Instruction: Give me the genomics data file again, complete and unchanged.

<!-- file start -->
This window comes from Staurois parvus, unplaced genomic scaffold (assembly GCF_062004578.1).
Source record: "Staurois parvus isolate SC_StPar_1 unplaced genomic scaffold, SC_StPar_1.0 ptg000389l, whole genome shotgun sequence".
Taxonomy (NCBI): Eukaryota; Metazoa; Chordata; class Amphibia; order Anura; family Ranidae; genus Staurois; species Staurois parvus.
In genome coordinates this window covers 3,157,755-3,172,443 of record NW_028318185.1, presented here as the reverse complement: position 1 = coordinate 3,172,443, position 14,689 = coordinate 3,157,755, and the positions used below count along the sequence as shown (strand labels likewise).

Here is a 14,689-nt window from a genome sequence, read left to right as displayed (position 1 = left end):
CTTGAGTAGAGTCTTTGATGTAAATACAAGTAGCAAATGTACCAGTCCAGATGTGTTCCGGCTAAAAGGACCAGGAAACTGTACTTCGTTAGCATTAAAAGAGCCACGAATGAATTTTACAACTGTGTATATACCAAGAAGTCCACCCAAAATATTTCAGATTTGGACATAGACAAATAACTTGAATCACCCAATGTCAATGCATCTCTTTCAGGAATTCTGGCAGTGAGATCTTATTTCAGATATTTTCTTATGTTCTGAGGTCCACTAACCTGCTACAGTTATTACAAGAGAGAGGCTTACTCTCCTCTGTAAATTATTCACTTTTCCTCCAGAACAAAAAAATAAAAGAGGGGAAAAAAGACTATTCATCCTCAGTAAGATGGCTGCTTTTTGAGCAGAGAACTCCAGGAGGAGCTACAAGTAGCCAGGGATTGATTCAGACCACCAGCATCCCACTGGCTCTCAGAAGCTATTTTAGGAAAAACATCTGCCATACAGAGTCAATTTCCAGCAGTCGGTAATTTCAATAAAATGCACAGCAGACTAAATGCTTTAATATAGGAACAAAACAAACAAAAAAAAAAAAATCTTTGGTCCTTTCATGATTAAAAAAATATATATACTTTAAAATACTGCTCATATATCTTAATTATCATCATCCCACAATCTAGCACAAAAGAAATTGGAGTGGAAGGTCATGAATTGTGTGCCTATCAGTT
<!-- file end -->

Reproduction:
This window comes from Staurois parvus, unplaced genomic scaffold (assembly GCF_062004578.1).
Source record: "Staurois parvus isolate SC_StPar_1 unplaced genomic scaffold, SC_StPar_1.0 ptg000389l, whole genome shotgun sequence".
Taxonomy (NCBI): Eukaryota; Metazoa; Chordata; class Amphibia; order Anura; family Ranidae; genus Staurois; species Staurois parvus.
In genome coordinates this window covers 3,157,755-3,172,443 of record NW_028318185.1, presented here as the reverse complement: position 1 = coordinate 3,172,443, position 14,689 = coordinate 3,157,755, and the positions used below count along the sequence as shown (strand labels likewise).

Here is a 14,689-nt window from a genome sequence, read left to right as displayed (position 1 = left end):
CTTGAGTAGAGTCTTTGATGTAAATACAAGTAGCAAATGTACCAGTCCAGATGTGTTCCGGCTAAAAGGACCAGGAAACTGTACTTCGTTAGCATTAAAAGAGCCACGAATGAATTTTACAACTGTGTATATACCAAGAAGTCCACCCAAAATATTTCAGATTTGGACATAGACAAATAACTTGAATCACCCAATGTCAATGCATCTCTTTCAGGAATTCTGGCAGTGAGATCTTATTTCAGATATTTTCTTATGTTCTGAGGTCCACTAACCTGCTACAGTTATTACAAGAGAGAGGCTTACTCTCCTCTGTAAATTATTCACTTTTCCTCCAGAACAAAAAAATAAAAGAGGGGAAAAAAGACTATTCATCCTCAGTAAGATGGCTGCTTTTTGAGCAGAGAACTCCAGGAGGAGCTACAAGTAGCCAGGGATTGATTCAGACCACCAGCATCCCACTGGCTCTCAGAAGCTATTTTAGGAAAAACATCTGCCATACAGAGTCAATTTCCAGCAGTCGGTAATTTCAATAAAATGCACAGCAGACTAAATGCTTTAATATAGGAACAAAACAAACAAAAAAAAAAAAATCTTTGGTCCTTTCATGATTAAAAAAATATATATACTTTAAAATACTGCTCATATATCTTAATTATCATCATCCCACAATCTAGCACAAAAGAAATTGGAGTGGAAGGTCATGAATTGTGTGCCTATCAGTT